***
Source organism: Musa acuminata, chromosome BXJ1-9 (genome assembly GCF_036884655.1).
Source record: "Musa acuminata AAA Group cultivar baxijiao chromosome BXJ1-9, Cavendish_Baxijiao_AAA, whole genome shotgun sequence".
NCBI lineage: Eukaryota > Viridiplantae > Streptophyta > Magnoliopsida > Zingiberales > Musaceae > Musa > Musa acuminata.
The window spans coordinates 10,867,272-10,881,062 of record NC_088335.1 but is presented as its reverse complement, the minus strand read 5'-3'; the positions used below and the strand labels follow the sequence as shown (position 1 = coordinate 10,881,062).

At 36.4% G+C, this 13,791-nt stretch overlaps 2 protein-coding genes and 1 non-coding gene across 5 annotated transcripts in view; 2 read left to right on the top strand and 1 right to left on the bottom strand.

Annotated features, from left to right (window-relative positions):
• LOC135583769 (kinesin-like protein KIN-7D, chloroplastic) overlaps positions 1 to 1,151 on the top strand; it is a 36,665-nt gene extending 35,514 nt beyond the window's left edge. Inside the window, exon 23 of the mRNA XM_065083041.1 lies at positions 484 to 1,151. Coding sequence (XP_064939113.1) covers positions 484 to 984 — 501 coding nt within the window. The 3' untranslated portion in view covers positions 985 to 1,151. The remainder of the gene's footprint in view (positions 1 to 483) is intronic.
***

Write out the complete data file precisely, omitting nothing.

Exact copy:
Source organism: Musa acuminata, chromosome BXJ1-9 (genome assembly GCF_036884655.1).
Source record: "Musa acuminata AAA Group cultivar baxijiao chromosome BXJ1-9, Cavendish_Baxijiao_AAA, whole genome shotgun sequence".
NCBI lineage: Eukaryota > Viridiplantae > Streptophyta > Magnoliopsida > Zingiberales > Musaceae > Musa > Musa acuminata.
The window spans coordinates 10,867,272-10,881,062 of record NC_088335.1 but is presented as its reverse complement, the minus strand read 5'-3'; the positions used below and the strand labels follow the sequence as shown (position 1 = coordinate 10,881,062).

At 36.4% G+C, this 13,791-nt stretch overlaps 2 protein-coding genes and 1 non-coding gene across 5 annotated transcripts in view; 2 read left to right on the top strand and 1 right to left on the bottom strand.

Annotated features, from left to right (window-relative positions):
• LOC135583769 (kinesin-like protein KIN-7D, chloroplastic) overlaps positions 1 to 1,151 on the top strand; it is a 36,665-nt gene extending 35,514 nt beyond the window's left edge. Inside the window, exon 23 of the mRNA XM_065083041.1 lies at positions 484 to 1,151. Coding sequence (XP_064939113.1) covers positions 484 to 984 — 501 coding nt within the window. The 3' untranslated portion in view covers positions 985 to 1,151. The remainder of the gene's footprint in view (positions 1 to 483) is intronic.